Looking Inside Meteorites main content.

Looking Inside Meteorites

Part of Hall of Meteorites.

A.7. LOOKING INSIDE METEORITES hero

The inside of a meteorite is often more beautiful and interesting than the outside. Here, the outside surfaces—visible on the larger masses of these two meteorites—are dark and dull. But the insides of these meteorites—visible on the thin slabs—can be polished to shine and reflect like mirrors.

Meteorites are not cut into thin segments just to make them more beautiful, however. Scientists often remove small pieces of meteorites to distribute this rare research material among many laboratories, ensuring wide access to the samples. In addition, nearly all scientifically important characteristics can be seen best by cutting into meteorites.

In This Section

A.7.1. Cibeon (meteotite + slab). Meteorites are cool hero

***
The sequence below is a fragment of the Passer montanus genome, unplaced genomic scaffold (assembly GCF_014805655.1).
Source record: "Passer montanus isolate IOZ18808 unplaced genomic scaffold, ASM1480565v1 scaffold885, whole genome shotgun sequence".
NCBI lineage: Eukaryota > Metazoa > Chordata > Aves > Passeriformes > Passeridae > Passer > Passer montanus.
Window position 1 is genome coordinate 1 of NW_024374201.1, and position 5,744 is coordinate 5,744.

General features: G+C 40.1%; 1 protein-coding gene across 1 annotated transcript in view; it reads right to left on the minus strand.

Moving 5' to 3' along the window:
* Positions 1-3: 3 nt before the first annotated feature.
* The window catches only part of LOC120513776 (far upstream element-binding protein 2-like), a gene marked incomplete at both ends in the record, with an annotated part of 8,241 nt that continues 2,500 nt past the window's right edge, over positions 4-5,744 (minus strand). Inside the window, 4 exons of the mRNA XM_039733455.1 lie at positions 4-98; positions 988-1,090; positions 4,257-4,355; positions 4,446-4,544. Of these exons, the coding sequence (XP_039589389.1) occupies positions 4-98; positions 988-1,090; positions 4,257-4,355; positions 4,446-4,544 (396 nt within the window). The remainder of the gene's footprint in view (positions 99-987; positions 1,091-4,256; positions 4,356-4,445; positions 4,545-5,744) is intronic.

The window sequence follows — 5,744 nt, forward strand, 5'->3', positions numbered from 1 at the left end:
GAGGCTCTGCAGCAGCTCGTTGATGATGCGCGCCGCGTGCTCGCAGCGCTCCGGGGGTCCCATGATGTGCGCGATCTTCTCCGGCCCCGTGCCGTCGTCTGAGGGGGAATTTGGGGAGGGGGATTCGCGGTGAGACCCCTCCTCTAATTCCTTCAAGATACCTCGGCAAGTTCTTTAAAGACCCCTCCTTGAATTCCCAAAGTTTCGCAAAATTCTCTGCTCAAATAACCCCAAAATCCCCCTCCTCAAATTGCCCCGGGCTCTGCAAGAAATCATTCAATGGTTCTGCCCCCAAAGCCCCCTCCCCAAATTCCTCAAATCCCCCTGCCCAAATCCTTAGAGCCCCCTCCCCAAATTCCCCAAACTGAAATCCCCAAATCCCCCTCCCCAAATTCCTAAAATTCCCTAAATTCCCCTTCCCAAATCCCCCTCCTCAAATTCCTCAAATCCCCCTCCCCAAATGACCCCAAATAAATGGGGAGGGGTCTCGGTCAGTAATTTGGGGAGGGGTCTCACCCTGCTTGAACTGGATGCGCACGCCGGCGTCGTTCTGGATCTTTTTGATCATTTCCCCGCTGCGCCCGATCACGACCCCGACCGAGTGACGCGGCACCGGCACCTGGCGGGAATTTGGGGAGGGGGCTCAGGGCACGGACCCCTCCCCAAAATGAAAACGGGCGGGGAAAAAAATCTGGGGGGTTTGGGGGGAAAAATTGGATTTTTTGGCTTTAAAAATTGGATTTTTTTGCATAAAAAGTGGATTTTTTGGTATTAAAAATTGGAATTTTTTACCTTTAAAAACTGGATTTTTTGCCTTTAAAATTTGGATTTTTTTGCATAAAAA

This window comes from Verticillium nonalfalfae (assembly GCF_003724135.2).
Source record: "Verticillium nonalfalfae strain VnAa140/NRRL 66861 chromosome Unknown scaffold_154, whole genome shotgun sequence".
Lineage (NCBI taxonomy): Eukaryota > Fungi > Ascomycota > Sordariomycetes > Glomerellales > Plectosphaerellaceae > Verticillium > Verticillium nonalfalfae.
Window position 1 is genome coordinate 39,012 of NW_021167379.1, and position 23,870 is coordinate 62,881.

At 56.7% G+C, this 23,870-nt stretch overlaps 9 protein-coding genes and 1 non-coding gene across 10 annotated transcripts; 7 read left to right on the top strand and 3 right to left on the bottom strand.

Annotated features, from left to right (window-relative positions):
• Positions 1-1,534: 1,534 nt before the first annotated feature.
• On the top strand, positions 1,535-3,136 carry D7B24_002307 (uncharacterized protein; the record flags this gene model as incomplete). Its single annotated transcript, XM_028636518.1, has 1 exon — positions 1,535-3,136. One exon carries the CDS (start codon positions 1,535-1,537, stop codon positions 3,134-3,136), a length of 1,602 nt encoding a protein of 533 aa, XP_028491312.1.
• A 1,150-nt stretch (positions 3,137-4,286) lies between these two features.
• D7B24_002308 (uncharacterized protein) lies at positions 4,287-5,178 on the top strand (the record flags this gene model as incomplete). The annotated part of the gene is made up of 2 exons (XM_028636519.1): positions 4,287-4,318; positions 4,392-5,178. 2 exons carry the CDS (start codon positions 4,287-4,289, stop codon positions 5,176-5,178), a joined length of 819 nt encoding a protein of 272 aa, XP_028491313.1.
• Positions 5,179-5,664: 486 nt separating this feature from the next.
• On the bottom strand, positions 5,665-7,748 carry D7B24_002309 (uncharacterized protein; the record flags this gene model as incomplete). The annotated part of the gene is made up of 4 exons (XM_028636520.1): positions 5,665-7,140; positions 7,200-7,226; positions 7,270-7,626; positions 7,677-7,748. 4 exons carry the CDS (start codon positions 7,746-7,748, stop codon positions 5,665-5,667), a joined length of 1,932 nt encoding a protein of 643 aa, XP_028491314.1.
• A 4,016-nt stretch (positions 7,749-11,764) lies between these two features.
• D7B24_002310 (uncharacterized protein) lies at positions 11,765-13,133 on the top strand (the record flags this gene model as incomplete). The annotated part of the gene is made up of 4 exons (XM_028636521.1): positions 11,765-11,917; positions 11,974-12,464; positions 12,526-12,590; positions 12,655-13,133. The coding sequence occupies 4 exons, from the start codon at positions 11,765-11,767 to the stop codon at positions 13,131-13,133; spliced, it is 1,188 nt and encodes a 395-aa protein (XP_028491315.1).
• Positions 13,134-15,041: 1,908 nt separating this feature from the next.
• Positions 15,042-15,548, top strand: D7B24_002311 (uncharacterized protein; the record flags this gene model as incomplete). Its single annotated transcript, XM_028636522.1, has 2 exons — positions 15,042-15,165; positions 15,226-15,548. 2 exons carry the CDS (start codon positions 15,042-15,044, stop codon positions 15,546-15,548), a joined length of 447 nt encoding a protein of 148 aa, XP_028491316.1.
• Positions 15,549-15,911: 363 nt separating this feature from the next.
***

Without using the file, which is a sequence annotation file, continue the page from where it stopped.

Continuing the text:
Gibeon (AMNH 3752, AMNH 4379)

Meteorites Are Cool

The Nama people of Namibia, in southern Africa, at one time made weapons from iron they hammered off the Gibeon meteorite. Numerous fragments of Gibeon have been identified across Namibia since a British scientist in the early 1800s recognized the iron as being of meteoritic origin.

The large mass of Gibeon on display has not been sliced; the slab was cut from a different piece of Gibeon. Like all metal, Gibeon is cool to the touch because it conducts heat away from your body. Examination of the slab reveals that Gibeon is made of metal that has crystallized in the so-called Widmanstätten pattern, found only in iron meteorites.

A.7.2.1. Guffey (meteotite + slab) C hero

Guffey

Extraterrestrial Steel

In 1907, while herding cattle in Colorado, two cowboys discovered this meteorite, a 309-kilogram (680-pound) iron mass. The American Museum of Natural History purchased the specimen, called Guffey, shortly thereafter.

No other pieces of Guffey have ever been found, yet several museums around the United States have samples of it. Over the years, researchers at this museum have removed small portions of the "main mass" of Guffey and sent them to other museums in exchange for other rare meteorite specimens. Such pieces also allow scientists to examine the inside of the sample. This slab reveals that the meteorite has a composition and structure much like that of manufactured steel.